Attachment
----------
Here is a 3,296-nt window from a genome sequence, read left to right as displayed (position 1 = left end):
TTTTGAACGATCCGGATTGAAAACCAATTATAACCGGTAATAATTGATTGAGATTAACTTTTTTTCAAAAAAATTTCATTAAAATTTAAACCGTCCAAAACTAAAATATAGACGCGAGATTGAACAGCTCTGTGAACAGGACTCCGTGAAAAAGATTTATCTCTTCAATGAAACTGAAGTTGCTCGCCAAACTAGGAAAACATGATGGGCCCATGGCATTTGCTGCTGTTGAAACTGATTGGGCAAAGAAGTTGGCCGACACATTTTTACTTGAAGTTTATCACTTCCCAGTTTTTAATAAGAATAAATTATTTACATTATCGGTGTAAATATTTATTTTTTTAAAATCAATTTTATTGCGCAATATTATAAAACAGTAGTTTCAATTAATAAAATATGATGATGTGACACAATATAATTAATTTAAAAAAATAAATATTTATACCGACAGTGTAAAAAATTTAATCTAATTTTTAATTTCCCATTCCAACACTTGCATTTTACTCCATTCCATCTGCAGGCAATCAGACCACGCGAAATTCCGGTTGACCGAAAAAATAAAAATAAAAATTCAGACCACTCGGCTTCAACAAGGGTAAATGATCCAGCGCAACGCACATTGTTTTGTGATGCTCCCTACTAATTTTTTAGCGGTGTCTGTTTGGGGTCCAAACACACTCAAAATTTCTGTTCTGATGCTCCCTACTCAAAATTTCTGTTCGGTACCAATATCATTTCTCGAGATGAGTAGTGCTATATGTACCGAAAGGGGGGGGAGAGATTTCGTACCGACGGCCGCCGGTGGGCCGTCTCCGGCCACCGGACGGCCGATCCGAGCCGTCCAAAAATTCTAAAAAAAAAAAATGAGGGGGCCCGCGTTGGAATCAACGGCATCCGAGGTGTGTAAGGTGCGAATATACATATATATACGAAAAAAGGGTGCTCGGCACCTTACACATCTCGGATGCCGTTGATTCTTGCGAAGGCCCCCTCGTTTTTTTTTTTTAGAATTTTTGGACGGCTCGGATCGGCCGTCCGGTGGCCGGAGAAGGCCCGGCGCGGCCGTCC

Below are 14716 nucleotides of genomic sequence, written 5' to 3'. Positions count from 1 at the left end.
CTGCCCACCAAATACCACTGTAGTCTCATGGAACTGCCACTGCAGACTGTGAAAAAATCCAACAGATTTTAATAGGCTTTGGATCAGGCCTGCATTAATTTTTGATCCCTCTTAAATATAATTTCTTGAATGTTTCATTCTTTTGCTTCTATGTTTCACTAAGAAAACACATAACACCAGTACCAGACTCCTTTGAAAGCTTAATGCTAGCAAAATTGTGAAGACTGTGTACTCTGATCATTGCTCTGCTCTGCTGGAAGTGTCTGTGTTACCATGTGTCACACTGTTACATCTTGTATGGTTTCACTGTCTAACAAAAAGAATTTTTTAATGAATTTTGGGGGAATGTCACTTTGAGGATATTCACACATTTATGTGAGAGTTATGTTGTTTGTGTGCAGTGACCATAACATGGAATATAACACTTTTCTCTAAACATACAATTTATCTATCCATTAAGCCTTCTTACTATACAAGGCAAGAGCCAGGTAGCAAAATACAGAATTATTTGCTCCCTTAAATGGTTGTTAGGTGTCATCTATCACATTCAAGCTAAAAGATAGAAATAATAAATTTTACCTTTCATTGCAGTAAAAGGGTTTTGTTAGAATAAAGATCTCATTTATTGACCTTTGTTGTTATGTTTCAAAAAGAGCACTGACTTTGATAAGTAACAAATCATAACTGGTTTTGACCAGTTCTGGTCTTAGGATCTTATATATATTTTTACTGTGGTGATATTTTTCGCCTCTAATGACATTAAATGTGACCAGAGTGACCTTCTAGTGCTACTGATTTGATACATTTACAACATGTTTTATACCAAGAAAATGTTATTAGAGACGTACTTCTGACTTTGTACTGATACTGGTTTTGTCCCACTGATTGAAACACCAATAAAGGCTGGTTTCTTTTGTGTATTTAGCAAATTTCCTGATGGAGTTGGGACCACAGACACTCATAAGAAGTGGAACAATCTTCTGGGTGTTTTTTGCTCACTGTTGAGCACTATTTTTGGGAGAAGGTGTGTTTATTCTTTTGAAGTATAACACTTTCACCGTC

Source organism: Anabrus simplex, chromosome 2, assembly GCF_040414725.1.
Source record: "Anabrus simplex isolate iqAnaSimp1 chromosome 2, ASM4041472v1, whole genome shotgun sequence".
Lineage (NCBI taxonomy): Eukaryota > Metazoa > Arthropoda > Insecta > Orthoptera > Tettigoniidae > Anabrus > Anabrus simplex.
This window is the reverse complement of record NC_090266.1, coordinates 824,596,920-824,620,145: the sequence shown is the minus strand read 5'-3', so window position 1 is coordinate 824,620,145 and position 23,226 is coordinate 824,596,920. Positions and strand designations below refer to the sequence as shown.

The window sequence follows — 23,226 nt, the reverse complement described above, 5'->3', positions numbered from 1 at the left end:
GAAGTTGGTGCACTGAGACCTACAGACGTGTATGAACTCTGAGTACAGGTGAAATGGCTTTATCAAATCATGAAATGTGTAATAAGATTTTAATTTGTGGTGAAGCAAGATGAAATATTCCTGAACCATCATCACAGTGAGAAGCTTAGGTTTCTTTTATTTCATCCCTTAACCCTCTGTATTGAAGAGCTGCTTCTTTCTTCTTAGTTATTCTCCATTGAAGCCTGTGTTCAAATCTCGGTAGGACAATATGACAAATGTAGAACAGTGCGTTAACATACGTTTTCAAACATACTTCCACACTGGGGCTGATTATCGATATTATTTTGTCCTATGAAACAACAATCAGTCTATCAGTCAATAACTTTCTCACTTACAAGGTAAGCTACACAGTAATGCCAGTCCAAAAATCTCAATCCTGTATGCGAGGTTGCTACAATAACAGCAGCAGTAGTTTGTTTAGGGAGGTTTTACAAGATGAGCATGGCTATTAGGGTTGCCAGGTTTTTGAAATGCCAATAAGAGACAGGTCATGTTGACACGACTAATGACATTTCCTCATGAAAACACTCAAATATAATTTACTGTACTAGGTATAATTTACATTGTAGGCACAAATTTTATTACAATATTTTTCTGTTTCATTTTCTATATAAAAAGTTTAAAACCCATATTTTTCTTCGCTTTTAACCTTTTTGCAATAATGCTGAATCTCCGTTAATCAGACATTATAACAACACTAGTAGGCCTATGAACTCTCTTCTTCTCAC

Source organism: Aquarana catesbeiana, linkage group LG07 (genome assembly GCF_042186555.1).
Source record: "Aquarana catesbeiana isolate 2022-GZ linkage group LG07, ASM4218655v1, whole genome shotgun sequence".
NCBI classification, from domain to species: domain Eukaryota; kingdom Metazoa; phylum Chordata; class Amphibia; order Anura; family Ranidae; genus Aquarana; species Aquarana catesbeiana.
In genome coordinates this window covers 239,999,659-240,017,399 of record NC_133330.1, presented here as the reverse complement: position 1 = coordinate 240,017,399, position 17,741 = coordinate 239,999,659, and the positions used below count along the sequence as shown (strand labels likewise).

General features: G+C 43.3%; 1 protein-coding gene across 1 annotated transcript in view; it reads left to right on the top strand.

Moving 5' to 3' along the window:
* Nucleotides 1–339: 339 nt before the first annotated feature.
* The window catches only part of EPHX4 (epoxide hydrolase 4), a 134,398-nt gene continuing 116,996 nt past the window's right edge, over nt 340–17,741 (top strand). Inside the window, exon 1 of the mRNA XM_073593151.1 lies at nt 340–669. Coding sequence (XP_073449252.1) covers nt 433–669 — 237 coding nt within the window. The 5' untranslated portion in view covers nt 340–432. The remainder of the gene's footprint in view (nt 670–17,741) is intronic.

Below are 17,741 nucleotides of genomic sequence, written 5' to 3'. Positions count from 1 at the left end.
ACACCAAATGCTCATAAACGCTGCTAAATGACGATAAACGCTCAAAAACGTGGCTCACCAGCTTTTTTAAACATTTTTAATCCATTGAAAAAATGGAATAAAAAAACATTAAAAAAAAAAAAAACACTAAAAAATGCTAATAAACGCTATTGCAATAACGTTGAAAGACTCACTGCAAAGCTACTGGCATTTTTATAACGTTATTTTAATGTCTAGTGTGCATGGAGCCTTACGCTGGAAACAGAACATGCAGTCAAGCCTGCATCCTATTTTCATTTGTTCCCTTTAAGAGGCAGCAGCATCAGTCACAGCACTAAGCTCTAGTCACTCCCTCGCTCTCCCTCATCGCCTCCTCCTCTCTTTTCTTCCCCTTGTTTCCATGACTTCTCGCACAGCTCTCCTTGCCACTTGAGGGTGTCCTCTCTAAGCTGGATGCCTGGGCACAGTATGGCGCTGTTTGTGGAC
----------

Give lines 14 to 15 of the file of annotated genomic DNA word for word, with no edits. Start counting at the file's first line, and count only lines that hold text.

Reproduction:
In genome coordinates this window covers 239,999,659-240,017,399 of record NC_133330.1, presented here as the reverse complement: position 1 = coordinate 240,017,399, position 17,741 = coordinate 239,999,659, and the positions used below count along the sequence as shown (strand labels likewise).

General features: G+C 43.3%; 1 protein-coding gene across 1 annotated transcript in view; it reads left to right on the top strand.